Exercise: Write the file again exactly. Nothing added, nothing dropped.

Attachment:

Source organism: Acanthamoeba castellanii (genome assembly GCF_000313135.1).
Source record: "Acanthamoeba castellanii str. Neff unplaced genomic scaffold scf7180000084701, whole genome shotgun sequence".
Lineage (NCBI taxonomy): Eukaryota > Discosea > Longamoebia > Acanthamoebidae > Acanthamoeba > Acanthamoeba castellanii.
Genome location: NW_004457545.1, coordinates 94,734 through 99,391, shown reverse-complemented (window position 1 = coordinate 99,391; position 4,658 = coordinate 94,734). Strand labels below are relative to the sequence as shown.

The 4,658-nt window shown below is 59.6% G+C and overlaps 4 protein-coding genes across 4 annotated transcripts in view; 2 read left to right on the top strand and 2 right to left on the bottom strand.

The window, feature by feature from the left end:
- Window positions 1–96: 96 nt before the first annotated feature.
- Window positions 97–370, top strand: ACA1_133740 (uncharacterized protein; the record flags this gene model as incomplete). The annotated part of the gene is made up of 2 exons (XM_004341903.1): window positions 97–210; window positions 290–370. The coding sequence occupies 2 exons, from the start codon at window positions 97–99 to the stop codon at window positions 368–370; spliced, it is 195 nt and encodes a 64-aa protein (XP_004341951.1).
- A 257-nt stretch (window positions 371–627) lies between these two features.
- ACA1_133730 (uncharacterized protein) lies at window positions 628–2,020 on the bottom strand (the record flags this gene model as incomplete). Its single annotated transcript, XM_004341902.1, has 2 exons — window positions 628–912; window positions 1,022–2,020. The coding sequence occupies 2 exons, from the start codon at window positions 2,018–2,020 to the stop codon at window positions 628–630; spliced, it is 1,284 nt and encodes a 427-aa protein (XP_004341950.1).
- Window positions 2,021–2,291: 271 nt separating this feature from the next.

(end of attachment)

Source organism: Acanthamoeba castellanii (genome assembly GCF_000313135.1).
Source record: "Acanthamoeba castellanii str. Neff unplaced genomic scaffold scf7180000084701, whole genome shotgun sequence".
Lineage (NCBI taxonomy): Eukaryota > Discosea > Longamoebia > Acanthamoebidae > Acanthamoeba > Acanthamoeba castellanii.
Genome location: NW_004457545.1, coordinates 94,734 through 99,391, shown reverse-complemented (window position 1 = coordinate 99,391; position 4,658 = coordinate 94,734). Strand labels below are relative to the sequence as shown.

The 4,658-nt window shown below is 59.6% G+C and overlaps 4 protein-coding genes across 4 annotated transcripts in view; 2 read left to right on the top strand and 2 right to left on the bottom strand.

The window, feature by feature from the left end:
- Window positions 1–96: 96 nt before the first annotated feature.
- Window positions 97–370, top strand: ACA1_133740 (uncharacterized protein; the record flags this gene model as incomplete). The annotated part of the gene is made up of 2 exons (XM_004341903.1): window positions 97–210; window positions 290–370. The coding sequence occupies 2 exons, from the start codon at window positions 97–99 to the stop codon at window positions 368–370; spliced, it is 195 nt and encodes a 64-aa protein (XP_004341951.1).
- A 257-nt stretch (window positions 371–627) lies between these two features.
- ACA1_133730 (uncharacterized protein) lies at window positions 628–2,020 on the bottom strand (the record flags this gene model as incomplete). Its single annotated transcript, XM_004341902.1, has 2 exons — window positions 628–912; window positions 1,022–2,020. The coding sequence occupies 2 exons, from the start codon at window positions 2,018–2,020 to the stop codon at window positions 628–630; spliced, it is 1,284 nt and encodes a 427-aa protein (XP_004341950.1).
- Window positions 2,021–2,291: 271 nt separating this feature from the next.